Yield: 4 servings
|2 cups||Warm water|
|1 pack||Active dry yeast|
DAY ONE: In a glass or ceramic bowl, mix 2 cups flour, warm water and yeast together thoroughly. Leave on the kitchen counter uncovered; don't refrigerate it. (You may have received 1 cup of the starter from a friend. If so, and you wish to keep the starter going, continue with the following directions.
DAYS 2, 3 and 4: Stir well with wooden spoon.
DAY FIVE: Stir and add 1 cup milk, 1 cup flour and 1 cup sugar. This is called "feeding the starter".
DAYS 6, 7 and 8: Stir well with wooden spoon.
DAY NINE: Stir and add 1 cup milk, 1 cup flour and 1 cup sugar; stir well.
DAYS 10 and 11: Stir well with wooden spoon.
DAY TWELVE: Ladle 1 cup starter into each of 4 containers and refrigerate. Use one cup to make one of the Friendship bread or cake recipes, keep one to use another time, and give two others to your friends. Don't forget to include all the recipes (including this one) when giving the starter to friends.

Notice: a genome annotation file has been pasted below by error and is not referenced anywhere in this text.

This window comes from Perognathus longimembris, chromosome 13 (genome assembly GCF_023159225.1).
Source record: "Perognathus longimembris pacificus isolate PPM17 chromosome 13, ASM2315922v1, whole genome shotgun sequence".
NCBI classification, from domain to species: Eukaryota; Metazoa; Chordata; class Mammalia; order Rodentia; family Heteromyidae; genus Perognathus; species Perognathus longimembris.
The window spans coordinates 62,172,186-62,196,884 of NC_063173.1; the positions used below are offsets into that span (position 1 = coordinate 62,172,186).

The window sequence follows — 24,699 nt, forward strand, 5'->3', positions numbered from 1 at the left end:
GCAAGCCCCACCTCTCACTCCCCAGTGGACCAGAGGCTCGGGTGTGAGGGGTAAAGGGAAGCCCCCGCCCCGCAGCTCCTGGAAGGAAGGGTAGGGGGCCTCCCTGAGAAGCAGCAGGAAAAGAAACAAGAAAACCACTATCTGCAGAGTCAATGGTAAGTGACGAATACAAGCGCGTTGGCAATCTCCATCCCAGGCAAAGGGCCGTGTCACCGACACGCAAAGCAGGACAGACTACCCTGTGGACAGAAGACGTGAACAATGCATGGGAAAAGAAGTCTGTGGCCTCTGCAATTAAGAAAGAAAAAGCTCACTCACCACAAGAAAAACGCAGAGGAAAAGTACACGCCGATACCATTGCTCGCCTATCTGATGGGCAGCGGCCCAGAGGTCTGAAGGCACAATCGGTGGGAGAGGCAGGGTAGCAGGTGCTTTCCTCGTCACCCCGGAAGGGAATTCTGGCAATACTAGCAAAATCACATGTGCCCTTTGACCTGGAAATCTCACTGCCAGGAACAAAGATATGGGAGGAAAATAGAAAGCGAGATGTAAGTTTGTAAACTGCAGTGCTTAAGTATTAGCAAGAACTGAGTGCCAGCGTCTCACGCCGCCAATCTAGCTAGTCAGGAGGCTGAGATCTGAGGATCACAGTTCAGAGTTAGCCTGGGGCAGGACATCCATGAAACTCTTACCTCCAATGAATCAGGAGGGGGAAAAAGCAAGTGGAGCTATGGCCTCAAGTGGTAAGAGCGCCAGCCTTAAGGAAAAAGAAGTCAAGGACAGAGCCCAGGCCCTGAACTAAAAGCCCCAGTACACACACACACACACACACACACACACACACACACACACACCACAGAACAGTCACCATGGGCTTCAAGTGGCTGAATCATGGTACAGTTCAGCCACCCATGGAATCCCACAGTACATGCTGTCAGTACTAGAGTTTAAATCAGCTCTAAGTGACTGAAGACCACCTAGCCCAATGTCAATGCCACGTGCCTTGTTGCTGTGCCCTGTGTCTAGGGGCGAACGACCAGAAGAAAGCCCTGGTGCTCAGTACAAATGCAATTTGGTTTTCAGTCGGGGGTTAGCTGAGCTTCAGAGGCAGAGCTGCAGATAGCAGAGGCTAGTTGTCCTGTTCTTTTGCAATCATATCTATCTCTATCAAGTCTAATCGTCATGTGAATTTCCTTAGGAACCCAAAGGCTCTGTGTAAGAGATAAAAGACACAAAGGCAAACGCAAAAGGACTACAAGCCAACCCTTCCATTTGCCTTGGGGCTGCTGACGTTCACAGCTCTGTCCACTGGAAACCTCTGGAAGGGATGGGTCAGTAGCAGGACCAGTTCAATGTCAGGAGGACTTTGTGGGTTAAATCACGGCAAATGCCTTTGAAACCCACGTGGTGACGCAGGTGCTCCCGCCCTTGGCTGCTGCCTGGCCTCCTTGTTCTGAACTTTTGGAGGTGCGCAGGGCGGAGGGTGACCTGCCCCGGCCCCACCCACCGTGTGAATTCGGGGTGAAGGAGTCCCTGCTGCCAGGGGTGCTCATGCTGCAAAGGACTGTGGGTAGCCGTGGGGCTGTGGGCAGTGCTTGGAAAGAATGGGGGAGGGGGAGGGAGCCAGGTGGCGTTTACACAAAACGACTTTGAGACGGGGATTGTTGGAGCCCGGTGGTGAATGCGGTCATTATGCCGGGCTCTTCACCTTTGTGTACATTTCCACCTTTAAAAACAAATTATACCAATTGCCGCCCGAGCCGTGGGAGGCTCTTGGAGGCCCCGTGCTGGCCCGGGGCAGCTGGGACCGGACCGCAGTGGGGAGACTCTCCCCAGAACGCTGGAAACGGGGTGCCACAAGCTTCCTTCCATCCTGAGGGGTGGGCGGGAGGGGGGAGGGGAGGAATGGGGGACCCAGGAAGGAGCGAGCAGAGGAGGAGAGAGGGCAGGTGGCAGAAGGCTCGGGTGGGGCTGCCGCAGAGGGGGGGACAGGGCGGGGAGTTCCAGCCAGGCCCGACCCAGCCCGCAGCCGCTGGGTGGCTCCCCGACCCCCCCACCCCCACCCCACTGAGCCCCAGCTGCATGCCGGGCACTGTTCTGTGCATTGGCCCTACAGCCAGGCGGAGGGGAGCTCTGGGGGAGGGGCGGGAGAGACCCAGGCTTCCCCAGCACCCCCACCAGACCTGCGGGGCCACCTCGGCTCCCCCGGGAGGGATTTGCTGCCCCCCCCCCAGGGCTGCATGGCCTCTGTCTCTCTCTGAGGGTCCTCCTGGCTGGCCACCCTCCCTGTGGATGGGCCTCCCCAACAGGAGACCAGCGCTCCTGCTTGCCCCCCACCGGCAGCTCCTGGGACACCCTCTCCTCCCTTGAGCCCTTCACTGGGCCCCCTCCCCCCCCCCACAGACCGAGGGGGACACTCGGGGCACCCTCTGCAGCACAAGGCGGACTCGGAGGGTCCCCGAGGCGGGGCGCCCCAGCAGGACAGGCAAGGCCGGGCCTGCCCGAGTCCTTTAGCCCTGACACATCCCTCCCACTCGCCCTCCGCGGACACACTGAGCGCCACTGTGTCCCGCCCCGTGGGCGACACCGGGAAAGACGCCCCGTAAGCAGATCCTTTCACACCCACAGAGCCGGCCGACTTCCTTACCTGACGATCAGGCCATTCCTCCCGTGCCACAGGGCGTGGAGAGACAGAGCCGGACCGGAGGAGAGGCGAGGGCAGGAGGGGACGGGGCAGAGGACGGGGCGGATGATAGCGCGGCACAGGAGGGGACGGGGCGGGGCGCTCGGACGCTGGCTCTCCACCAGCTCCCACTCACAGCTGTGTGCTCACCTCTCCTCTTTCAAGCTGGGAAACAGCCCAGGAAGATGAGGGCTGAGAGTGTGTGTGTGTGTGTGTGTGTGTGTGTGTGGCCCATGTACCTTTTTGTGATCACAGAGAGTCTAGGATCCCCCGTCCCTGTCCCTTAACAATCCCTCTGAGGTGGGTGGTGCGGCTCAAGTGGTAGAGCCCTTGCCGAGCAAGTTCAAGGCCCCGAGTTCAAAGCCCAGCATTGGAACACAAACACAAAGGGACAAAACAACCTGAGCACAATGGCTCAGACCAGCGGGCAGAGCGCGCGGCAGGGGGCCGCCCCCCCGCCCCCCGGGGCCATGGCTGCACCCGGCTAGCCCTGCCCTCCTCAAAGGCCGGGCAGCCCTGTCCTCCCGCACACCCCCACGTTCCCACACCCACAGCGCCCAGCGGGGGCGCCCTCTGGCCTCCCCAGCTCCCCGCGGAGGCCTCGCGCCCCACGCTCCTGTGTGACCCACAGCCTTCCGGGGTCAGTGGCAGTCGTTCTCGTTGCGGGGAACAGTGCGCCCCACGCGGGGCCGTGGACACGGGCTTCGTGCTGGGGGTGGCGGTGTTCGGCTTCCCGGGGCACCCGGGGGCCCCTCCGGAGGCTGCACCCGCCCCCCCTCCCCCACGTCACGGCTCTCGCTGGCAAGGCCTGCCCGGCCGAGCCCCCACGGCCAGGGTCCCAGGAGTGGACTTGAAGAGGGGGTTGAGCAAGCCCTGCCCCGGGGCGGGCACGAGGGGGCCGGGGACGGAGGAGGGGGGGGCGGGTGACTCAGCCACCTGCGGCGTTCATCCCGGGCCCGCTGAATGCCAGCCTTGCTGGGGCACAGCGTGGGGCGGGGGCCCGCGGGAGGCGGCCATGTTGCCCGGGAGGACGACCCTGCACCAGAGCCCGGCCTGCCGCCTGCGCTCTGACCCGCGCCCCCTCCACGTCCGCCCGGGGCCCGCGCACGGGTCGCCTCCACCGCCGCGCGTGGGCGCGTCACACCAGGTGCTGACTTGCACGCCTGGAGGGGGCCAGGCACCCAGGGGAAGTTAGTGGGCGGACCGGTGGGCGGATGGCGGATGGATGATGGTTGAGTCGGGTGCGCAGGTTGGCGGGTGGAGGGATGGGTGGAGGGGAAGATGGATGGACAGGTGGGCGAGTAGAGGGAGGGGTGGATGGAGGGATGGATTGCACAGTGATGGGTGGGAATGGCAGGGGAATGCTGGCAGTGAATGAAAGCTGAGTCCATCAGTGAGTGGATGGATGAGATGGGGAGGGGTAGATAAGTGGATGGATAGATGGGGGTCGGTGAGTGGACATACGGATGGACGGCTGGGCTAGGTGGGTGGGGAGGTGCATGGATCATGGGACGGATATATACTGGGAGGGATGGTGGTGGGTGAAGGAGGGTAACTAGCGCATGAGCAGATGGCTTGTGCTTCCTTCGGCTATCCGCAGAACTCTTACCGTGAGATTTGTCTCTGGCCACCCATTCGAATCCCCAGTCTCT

You are ready to begin baking---at last! If you do not bake on this day, but want to have the starter handy, add 1 teaspoon granulated sugar and refrigerate the mixture; the sugar will feed the yeast and keep it alive. Date the jars and every 10 days remove the starter from the refrigerator, transfer it to a bowl and feed it the usual combination of 1 cup each of milk, flour, and sugar. Leave it outside the refrigerator uncovered for 2 days, then either bake it or divide it among friends, and always save some for yourself. (The starter can be discarded, or it can be divided and frozen; thaw before using.)
Note: if the starter turns pink, throw it out and start over. Also, use the same kind of flour and milk when adding the ingredients to the starter.
Source: Oregonian FOODday; adapted from Marcia Adams' Heartland, The Best of the Old and the New from Midwest Kitchens.
Typos by Dorothy Flatman, 1995
Submitted By DOROTHY FLATMAN On 01-13-95